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A gardening misdemeanour

9 Jul

I am flabbergasted. I cannot believe the stupidity of the human race sometimes. Check out this story of a woman who faces misdemeanour charges for… having a vegetable garden in her front yard.

Um.

Umm.

What???

Good on her! I love that she decided to put her vege garden in the front yard instead of the back yard, so that her neighbourhood could share the experience of growing vegetables. Kids ride their bikes past and check out the plants? Awesome! Whether intentional or not, she is making a statement about home grown food, reducing her dependence on oil and processed food. With 6 children it’s no wonder she can’t afford to feed them all organic vegetables. I think she is doing a wonderful thing for her children; they won’t be the sort of kids who don’t know the difference between a potato and tomato.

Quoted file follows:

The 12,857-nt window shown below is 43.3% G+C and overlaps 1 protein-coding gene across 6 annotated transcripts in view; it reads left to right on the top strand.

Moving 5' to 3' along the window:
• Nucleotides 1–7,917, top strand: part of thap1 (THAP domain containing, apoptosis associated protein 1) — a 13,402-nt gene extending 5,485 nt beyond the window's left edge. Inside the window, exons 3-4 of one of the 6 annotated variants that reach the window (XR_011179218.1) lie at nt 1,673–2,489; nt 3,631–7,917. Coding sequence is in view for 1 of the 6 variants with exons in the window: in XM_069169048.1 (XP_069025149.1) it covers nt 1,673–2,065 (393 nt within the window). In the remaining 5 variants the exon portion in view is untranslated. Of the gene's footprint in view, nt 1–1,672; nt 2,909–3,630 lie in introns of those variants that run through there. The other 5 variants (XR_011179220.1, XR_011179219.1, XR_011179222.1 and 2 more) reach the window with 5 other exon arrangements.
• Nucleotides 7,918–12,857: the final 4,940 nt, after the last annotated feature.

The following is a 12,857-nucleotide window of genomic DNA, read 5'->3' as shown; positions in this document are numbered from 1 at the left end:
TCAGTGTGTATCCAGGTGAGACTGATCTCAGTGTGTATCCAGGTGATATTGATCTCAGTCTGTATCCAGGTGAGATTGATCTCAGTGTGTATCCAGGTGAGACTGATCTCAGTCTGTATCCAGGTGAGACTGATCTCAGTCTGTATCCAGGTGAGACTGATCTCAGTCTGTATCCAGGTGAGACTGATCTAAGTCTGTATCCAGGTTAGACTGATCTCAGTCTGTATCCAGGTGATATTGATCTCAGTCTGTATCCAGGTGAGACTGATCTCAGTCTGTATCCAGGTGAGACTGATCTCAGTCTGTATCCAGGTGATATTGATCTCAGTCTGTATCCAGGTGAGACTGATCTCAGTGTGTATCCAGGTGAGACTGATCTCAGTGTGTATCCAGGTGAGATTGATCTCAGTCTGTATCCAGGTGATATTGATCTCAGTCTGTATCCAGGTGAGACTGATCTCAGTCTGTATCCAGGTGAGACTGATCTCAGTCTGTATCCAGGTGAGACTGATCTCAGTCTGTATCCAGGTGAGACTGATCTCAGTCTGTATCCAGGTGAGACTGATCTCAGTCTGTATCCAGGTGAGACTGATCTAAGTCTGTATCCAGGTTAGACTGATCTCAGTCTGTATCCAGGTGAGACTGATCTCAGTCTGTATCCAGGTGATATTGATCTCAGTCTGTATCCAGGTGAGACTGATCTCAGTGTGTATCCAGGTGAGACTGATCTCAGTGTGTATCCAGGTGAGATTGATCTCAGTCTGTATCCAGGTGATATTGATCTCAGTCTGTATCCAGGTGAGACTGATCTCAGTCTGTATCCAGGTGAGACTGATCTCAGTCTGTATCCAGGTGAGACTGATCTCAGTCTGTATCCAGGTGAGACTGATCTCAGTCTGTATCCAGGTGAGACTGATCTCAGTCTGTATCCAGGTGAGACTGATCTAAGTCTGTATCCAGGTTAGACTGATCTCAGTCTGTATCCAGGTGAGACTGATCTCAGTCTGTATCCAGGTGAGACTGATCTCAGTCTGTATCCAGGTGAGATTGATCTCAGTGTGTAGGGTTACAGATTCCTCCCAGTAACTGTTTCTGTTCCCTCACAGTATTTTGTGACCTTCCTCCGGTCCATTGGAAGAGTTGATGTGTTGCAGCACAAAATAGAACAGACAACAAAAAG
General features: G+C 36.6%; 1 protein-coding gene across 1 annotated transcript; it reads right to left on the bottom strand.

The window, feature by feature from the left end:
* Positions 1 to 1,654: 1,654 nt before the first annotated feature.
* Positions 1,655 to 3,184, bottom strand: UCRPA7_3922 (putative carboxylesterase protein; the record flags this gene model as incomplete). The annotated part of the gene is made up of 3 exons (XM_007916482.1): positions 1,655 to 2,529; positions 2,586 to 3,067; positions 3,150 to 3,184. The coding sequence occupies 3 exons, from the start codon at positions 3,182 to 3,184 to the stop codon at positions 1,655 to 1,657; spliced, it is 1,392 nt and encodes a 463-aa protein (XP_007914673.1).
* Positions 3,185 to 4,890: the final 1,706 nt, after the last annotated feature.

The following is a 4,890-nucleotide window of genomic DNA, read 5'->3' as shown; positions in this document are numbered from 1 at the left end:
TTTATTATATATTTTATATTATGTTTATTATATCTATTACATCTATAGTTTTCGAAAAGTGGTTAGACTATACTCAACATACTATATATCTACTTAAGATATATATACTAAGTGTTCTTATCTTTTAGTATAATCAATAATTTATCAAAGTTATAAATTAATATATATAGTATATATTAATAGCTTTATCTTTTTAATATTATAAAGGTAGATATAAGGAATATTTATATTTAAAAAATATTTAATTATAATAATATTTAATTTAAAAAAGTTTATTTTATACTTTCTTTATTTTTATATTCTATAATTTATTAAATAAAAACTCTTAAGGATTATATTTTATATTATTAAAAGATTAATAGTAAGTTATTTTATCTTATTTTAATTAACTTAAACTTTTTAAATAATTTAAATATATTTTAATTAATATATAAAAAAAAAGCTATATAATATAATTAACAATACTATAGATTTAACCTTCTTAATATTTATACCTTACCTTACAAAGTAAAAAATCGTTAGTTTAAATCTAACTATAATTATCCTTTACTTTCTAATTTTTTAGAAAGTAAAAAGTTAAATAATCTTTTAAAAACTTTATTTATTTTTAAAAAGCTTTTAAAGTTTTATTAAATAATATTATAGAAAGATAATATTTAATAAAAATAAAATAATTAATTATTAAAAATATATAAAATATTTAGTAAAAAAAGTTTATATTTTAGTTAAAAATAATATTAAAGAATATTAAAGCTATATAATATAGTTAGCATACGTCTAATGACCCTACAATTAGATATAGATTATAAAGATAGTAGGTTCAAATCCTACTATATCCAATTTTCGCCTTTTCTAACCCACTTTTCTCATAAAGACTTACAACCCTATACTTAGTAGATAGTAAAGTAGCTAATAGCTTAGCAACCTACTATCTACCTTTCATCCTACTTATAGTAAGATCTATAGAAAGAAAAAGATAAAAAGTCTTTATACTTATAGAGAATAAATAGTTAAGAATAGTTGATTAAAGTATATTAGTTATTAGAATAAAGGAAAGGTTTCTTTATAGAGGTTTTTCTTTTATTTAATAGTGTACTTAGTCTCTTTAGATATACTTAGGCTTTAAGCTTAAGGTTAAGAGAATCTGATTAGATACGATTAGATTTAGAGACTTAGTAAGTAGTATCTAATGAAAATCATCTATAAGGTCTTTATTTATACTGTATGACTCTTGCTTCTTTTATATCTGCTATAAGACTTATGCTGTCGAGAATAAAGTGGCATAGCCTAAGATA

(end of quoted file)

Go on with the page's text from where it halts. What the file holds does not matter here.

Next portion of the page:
Look like a pretty respectable front yard to me!

What a pompous jackass the Oak Park city council official is. Spouting the dictionary definition of suitable, to claim that only common ‘beautiful trees and bushes’ should be grown in the front yard. He clearly doesn’t have a clue. The whole concept of perfectly manicured front lawns with a few useless shrubs is an absurd concoction of ‘safe’ suburbia. Further, the Merriam-Webster dictionary also defines suitable as ‘adapted to a use or purpose’. I think she is acting with utmost suitability. Someone on the Facebook page (there’s always a Facebook page!) made a very good point. They can’t tax the tomatoes you share with your neighbour. There’s the trouble.